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Rapid rise

Denny Hamlin cut a quick path to his ride in the 11 car

Posted: Thursday April 20, 2006 1:55PM; Updated: Thursday April 20, 2006 5:41PM
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Will Danny Hamlin win a Cup title? Probably not this year ... but soon.
Will Danny Hamlin win a Cup title? Probably not this year ... but soon.
Todd Warshaw/Getty Images

Denny Hamlin isn't exactly a racing rags-to-riches story. But he has come very far, very fast.

"I don't know of anybody," he says proudly, "who has come from local short-track racing to Nextel Cup in a year and a half. It just doesn't happen."

Hamlin didn't deliver a sponsor or buy his way in with family money. It could be said that he was in the right place at the right time, but that carries only a modicum of resonance.

Hamlin's rise came from turning heads every time he jumped to a new level, from Late Models to Craftsman Trucks to Busch to Cup. Hamlin did it in fewer races than any driver in recent memory, including Jeff Gordon, Dale Earnhardt Jr., Carl Edwards and Tony Stewart.

Hamlin didn't just go through the development process -- he sprinted like Secretariat at the Belmont. He's the personification of natural talent gripping a steering wheel.

"I made the best of every opportunity I got," he explains.

It seems now that it was Hamlin's destiny to become a Cup driver. Late in 2002, though, it seemed like destiny was looking in another direction.

Driving for a team owned and funded by his parents, Hamlin had won 10 races in NASCAR's Dodge Weekly Racing Series at Southampton (Va.) Motor Speedway. But the winning didn't result in a financial comfort level.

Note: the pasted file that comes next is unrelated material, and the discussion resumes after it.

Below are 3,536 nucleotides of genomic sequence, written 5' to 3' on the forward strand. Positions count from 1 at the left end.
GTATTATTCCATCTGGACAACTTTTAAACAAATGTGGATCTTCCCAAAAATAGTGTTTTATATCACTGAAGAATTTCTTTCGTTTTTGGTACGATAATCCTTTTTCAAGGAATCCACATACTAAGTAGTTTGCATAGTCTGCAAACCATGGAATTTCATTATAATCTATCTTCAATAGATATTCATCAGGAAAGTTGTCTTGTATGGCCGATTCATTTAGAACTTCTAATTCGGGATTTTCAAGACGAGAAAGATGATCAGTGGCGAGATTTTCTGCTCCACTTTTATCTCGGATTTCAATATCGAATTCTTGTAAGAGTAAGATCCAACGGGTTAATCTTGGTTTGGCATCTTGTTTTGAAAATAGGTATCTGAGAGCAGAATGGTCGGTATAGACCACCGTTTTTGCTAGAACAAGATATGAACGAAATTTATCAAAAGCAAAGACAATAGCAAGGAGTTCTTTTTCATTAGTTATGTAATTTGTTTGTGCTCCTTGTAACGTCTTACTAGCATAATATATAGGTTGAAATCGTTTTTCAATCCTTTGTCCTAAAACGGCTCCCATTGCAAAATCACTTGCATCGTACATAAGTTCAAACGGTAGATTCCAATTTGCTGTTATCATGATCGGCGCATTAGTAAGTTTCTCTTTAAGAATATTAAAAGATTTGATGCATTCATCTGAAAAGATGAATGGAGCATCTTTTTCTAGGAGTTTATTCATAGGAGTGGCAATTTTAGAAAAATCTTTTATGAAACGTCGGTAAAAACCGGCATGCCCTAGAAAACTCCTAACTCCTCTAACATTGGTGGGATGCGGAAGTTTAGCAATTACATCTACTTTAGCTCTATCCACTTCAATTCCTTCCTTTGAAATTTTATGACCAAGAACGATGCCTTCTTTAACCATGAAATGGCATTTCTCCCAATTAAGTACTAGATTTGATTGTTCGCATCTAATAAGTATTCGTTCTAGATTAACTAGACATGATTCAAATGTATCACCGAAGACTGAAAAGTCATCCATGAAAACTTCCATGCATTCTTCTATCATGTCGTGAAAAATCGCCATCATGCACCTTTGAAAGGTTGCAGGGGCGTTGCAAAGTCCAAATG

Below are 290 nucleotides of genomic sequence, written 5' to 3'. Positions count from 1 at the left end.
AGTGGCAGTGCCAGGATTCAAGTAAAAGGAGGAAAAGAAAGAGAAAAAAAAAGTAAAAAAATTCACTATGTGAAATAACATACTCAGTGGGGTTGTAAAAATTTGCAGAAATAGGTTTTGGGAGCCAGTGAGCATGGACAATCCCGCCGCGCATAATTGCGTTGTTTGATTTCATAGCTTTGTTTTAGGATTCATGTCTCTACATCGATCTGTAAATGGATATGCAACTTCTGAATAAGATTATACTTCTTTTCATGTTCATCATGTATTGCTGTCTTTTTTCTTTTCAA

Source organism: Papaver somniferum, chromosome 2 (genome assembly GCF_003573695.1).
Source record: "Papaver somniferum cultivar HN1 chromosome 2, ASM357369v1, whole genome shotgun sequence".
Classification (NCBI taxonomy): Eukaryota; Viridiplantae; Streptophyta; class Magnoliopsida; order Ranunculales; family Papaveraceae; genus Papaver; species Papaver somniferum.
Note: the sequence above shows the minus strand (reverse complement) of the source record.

"It was really a struggle," Hamlin recalls. "It costs $1,000 a week for tires and entry fees and everything, and my parents didn't make more than $50- or $60,000 a year. We were hoping the winner's checks would get there in time to make the next race."

By October of that year, as he stood in a sign-up line at South Boston, Va., Hamlin figured it was going to be his last race, at least with the family team.

"There'd been mortgages taken out on the house," he says. "It was just too big a [financial] risk for us to keep going."

Meanwhile, Jim Dean, a late model owner from Manassas, Va., had heard of Hamlin's money problems. He approached Hamlin at the sign-up line and said he'd pay Hamlin's way to the next race. "I only want to race against the best," Dean told the driver.

But on the following Tuesday, Hamlin received an even bigger surprise from Dean. The car owner had split with his driver the day before and needed a new man behind the wheel that weekend. Hamlin took the job ... claimed the pole ... and won the race.